At The MMQB, Robert Klemko has a fascinating breakdown of the Seahawks' fake field goal that got them on the board and set the stage for their historic comeback. And it's incredible just how specific a scenario the Seahawks required to even give the green light for punter Jon Ryan to loft that touchdown pass to tackle Garry Gilliam—how close the Packers' lead was to remaining out of reach.
By studying the film, Seahawks special teams coach Brian Schneider discovered an exploitable trend on the part of Packers LB Brad Jones. Jones, especially in the previous week's game against the Cowboys, was extremely aggressive attempting to block field goals, cutting inside and ceding the edge. With that information Pete Carroll decided to go for the fake—but only if Jones was on the field, and only to Jones's side.
With five minutes left in the third quarter and Seattle still trailing 16-0, Carroll gave Ryan the go-ahead to execute a fake specifically designed for this game. Ryan had two options:
1. Take the snap and roll out to Jones' side with either Garry Gilliam (left side) or Luke Willson (right) as a receiving option. If the linebacker covers the receiver, Ryan should run. If not, throw it.
2. If Jones isn't on the field, take a delay of game penalty and then kick the field goal.
Jones showed up on the left side, which meant undrafted rookie tackle Garry Gilliam would get the throw if necessary. Gilliam, a converted tight end out of Penn State, hadn't caught a touchdown since high school.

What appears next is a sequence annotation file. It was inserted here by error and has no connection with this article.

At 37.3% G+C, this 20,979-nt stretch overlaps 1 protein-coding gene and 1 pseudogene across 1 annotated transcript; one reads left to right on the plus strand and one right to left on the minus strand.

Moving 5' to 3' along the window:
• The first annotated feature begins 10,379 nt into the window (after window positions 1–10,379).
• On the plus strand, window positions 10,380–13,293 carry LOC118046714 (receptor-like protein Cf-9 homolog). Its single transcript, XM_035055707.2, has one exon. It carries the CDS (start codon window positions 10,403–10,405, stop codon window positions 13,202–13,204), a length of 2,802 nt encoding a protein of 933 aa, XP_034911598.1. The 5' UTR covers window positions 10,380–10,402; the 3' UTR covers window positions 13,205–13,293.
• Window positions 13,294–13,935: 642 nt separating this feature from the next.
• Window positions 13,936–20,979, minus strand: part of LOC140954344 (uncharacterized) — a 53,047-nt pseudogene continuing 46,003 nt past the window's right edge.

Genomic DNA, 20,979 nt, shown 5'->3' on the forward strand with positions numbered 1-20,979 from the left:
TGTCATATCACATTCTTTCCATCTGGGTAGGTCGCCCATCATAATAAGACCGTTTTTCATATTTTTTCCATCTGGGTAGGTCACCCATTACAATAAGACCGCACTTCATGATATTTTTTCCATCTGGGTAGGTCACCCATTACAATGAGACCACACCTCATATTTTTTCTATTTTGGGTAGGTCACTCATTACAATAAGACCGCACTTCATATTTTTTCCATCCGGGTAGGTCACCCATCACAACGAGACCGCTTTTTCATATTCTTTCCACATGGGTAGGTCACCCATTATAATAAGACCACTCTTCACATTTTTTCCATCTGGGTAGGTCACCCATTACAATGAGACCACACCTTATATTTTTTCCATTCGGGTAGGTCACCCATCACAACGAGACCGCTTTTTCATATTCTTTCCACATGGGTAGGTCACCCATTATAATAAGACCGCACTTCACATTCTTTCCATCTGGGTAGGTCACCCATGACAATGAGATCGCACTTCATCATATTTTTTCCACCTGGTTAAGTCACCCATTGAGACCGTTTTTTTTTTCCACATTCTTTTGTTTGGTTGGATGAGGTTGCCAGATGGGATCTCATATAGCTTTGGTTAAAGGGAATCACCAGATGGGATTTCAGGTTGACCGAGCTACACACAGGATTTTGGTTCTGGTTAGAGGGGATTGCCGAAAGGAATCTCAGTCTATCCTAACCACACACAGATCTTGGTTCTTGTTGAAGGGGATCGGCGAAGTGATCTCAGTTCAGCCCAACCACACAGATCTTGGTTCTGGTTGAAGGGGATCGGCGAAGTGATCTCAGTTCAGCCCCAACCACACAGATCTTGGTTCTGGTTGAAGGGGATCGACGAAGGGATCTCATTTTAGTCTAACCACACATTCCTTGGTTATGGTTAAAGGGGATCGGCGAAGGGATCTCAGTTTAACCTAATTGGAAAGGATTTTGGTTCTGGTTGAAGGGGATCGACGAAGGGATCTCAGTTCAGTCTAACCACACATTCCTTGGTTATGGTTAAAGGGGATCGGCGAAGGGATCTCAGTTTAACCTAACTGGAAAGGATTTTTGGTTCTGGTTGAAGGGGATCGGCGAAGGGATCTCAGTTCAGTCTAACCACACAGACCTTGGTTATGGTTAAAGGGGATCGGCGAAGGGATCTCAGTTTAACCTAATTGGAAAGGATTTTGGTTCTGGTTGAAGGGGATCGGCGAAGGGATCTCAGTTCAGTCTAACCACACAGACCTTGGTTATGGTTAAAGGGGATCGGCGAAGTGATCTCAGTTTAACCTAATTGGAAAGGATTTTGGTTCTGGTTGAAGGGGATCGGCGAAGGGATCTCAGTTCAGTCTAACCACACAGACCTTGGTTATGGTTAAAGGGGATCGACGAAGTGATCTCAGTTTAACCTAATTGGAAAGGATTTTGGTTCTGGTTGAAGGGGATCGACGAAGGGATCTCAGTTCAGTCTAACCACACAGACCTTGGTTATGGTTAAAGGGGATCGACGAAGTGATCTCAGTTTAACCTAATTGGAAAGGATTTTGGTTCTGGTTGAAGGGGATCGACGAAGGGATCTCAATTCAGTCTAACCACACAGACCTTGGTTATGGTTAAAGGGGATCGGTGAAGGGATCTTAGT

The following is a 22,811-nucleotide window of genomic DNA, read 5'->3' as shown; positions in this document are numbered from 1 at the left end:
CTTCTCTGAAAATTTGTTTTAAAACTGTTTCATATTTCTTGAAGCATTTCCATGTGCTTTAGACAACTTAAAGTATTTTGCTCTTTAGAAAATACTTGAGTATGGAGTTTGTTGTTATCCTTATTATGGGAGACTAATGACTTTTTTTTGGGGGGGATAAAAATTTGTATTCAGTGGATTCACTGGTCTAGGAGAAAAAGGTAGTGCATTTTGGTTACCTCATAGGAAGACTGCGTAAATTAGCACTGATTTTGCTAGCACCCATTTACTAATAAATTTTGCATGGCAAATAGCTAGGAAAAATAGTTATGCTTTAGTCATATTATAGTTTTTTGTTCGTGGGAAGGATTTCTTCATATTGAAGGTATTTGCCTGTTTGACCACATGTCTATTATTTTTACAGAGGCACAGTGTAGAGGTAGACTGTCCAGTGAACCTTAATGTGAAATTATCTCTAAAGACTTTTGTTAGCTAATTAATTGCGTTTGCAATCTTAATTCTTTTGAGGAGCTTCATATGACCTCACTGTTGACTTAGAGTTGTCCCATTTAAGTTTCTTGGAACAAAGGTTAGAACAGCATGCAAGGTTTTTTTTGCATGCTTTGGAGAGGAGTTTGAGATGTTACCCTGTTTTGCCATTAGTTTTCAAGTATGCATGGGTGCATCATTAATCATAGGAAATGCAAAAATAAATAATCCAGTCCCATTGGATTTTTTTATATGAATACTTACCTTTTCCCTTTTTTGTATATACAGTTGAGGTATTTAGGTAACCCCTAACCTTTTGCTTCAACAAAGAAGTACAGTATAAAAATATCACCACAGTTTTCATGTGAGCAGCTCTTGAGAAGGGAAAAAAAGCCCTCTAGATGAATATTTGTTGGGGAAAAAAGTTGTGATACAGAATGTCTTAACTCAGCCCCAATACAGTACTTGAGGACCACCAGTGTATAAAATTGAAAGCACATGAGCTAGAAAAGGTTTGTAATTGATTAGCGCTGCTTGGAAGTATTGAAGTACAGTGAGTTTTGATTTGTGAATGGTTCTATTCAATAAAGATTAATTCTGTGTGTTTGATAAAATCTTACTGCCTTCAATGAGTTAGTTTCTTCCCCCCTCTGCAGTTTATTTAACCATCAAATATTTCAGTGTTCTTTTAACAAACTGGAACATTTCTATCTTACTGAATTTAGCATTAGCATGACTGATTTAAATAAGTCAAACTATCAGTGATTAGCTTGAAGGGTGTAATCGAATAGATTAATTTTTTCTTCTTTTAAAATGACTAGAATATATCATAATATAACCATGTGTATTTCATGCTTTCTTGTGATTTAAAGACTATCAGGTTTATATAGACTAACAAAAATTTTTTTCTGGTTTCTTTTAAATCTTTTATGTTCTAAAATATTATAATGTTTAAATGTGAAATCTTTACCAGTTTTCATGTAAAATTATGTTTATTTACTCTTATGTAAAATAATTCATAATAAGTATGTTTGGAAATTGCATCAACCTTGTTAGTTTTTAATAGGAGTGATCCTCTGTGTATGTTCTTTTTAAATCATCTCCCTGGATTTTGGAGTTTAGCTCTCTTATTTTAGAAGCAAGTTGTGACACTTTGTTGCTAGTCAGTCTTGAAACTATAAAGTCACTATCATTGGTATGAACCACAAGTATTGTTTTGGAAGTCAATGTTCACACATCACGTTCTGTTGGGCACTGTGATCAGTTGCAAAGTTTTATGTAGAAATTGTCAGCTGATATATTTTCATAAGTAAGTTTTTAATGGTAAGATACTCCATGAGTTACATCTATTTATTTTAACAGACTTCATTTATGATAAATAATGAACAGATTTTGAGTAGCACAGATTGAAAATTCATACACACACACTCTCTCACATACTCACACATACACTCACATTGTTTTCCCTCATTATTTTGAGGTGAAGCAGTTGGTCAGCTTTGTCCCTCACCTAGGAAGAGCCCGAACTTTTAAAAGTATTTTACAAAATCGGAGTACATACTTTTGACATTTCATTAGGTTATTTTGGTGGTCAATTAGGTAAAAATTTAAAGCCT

"I broke the huddle like, Please be on my side, please be on my side," Gilliam says. "And then [Jones] was."
You can see what happened. Jones is No. 59, lined up second from the left edge.
I love hearing the backstory behind pivotal plays like this, for two reasons:
1. It shows just how much planning goes into a football game. This was a custom play that was just sitting in the Seahawks' playbook, with a minuscule chance of them ever finding themselves in a situation where they'd want to run it. There was every likelihood that something that required much care and creativity and film study and practice would never see the light of day.
2. It shows how complex and far-reaching the butterfly effect for any game, especially an improbable comeback, really is. The Seahawks don't win if Jermaine Kearse doesn't finally come down with a pass. But that doesn't matter if Green Bay could slow Marshawn Lynch. And that doesn't matter if the Packers recover an onside kick. Which wouldn't come into play if Morgan Burnett didn't slide after catching an interception. And none of this would have mattered if the Seahawks didn't get seven points on Ryan-to-Gilliam. Which wouldn't have even been attempted if Brad Jones wasn't on the field, and wasn't so predictable. Wheels within wheels.